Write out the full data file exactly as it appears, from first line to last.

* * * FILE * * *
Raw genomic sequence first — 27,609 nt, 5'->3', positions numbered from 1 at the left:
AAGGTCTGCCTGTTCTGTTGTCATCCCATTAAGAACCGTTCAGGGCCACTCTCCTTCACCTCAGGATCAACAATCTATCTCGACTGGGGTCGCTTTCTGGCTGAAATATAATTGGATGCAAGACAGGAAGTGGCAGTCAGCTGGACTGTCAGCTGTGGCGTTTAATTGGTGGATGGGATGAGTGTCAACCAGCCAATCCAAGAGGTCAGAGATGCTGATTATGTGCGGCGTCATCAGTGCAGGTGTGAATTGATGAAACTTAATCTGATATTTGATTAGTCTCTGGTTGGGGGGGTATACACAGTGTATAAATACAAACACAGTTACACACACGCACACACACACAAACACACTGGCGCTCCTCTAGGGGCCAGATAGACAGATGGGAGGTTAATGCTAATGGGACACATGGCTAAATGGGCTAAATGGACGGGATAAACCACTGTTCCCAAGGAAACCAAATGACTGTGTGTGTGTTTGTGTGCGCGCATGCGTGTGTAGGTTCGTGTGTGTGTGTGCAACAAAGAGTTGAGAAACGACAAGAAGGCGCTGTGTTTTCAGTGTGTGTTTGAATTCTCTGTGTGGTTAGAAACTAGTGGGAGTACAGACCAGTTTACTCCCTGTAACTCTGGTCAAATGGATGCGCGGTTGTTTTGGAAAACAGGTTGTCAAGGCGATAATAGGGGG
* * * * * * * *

Raw genomic sequence first — 27,609 nt, 5'->3', positions numbered from 1 at the left:
AAGGTCTGCCTGTTCTGTTGTCATCCCATTAAGAACCGTTCAGGGCCACTCTCCTTCACCTCAGGATCAACAATCTATCTCGACTGGGGTCGCTTTCTGGCTGAAATATAATTGGATGCAAGACAGGAAGTGGCAGTCAGCTGGACTGTCAGCTGTGGCGTTTAATTGGTGGATGGGATGAGTGTCAACCAGCCAATCCAAGAGGTCAGAGATGCTGATTATGTGCGGCGTCATCAGTGCAGGTGTGAATTGATGAAACTTAATCTGATATTTGATTAGTCTCTGGTTGGGGGGGTATACACAGTGTATAAATACAAACACAGTTACACACACGCACACACACACAAACACACTGGCGCTCCTCTAGGGGCCAGATAGACAGATGGGAGGTTAATGCTAATGGGACACATGGCTAAATGGGCTAAATGGACGGGATAAACCACTGTTCCCAAGGAAACCAAATGACTGTGTGTGTGTTTGTGTGCGCGCATGCGTGTGTAGGTTCGTGTGTGTGTGTGCAACAAAGAGTTGAGAAACGACAAGAAGGCGCTGTGTTTTCAGTGTGTGTTTGAATTCTCTGTGTGGTTAGAAACTAGTGGGAGTACAGACCAGTTTACTCCCTGTAACTCTGGTCAAATGGATGCGCGGTTGTTTTGGAAAACAGGTTGTCAAGGCGATAATAGGGGG